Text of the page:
Total national healthcare spending in 2018 grew 4.6 percent, which was slower than the 5.4 percent overall economic growth as measured by Gross Domestic Product (GDP), according to a study conducted by the Centers for Medicare & Medicaid Services (CMS).
As a result, the share of the economy devoted to health spending decreased from 17.9 percent in 2017 to 17.7 percent in 2018. Growth in overall healthcare spending has averaged 4.5 percent for 2016-2018, slower than the 5.5 percent average growth for 2014-2015. The growth in total national healthcare expenditures was approximately 0.4 percentage point higher than the rate in 2017 and reached $3.6 trillion in 2018, or $11,172 per person.
According to the report, private health insurance, Medicare, and Medicaid experienced faster growth in 2018. The faster growth for these payers was influenced by the reinstatement of the health insurance tax which was applied to private health insurance, Medicare Advantage, and Medicaid Managed care plans.
— Private health insurance spending (34 percent of total health care spending) increased 5.8 percent to $1.2 trillion in 2018, which was faster than the 4.9 percent growth in 2017. The acceleration was driven in part by an increase in the net cost of private health insurance.
— Medicare spending (21 percent of total health care spending) grew 6.4 percent to $750.2 billion in 2018, which was faster than the 4.2 percent growth in 2017.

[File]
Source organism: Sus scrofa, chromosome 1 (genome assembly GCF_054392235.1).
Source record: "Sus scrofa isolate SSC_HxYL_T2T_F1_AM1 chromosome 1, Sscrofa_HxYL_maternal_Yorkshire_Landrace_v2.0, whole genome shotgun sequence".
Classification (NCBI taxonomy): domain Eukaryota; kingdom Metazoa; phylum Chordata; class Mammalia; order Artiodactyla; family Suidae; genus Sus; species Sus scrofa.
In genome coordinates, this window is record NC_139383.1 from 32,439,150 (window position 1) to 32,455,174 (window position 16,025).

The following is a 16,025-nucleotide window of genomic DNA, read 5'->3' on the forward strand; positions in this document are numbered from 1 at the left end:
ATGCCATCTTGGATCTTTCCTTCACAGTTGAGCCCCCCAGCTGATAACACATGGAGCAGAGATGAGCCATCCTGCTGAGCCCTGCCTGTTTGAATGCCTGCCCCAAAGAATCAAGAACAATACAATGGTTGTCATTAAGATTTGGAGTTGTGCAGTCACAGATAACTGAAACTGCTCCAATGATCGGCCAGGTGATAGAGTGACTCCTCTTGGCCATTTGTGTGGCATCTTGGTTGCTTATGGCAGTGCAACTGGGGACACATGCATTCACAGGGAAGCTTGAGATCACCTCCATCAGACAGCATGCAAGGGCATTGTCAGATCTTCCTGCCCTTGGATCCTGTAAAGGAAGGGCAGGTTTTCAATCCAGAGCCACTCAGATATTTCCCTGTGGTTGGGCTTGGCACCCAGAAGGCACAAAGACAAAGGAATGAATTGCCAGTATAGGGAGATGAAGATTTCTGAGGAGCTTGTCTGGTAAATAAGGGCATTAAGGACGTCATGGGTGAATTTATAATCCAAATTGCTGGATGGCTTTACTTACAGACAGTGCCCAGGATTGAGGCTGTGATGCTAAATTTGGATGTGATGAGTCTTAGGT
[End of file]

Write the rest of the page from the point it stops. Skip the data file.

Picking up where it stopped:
— Medicaid spending (16 percent of total health care spending) increased 3.0 percent to $597.4 billion in 2018. This was faster than the rate of growth in 2017 of 2.6 percent.
— Out-of-pocket spending (10 percent of total health care spending) grew 2.8 percent to $375.6 billion in 2018, which was faster than the 2.2 percent growth in 2017.
Health care spending growth was mixed in 2018 for the three largest goods and service categories – hospital care, physician and clinical services, and retail prescription drugs.
— Hospital spending (33 percent of total healthcare spending) increased at about the same rate in 2018 as in 2017, growing 4.5 percent and 4.7 percent, respectively, to reach $1.2 trillion in 2018.
— Physician and clinical services spending (20 percent of total healthcare spending) increased 4.1 percent to reach $725.6 billion in 2018. This was slower than the rate of growth in 2017 of 4.7 percent.
— Retail prescription drug spending (9 percent of total healthcare spending) grew 2.5 percent in 2018 to $335.0 billion following slower growth of 1.4 percent in 2017.
The 2018 National Health Expenditures data and supporting information will appear on the CMS website.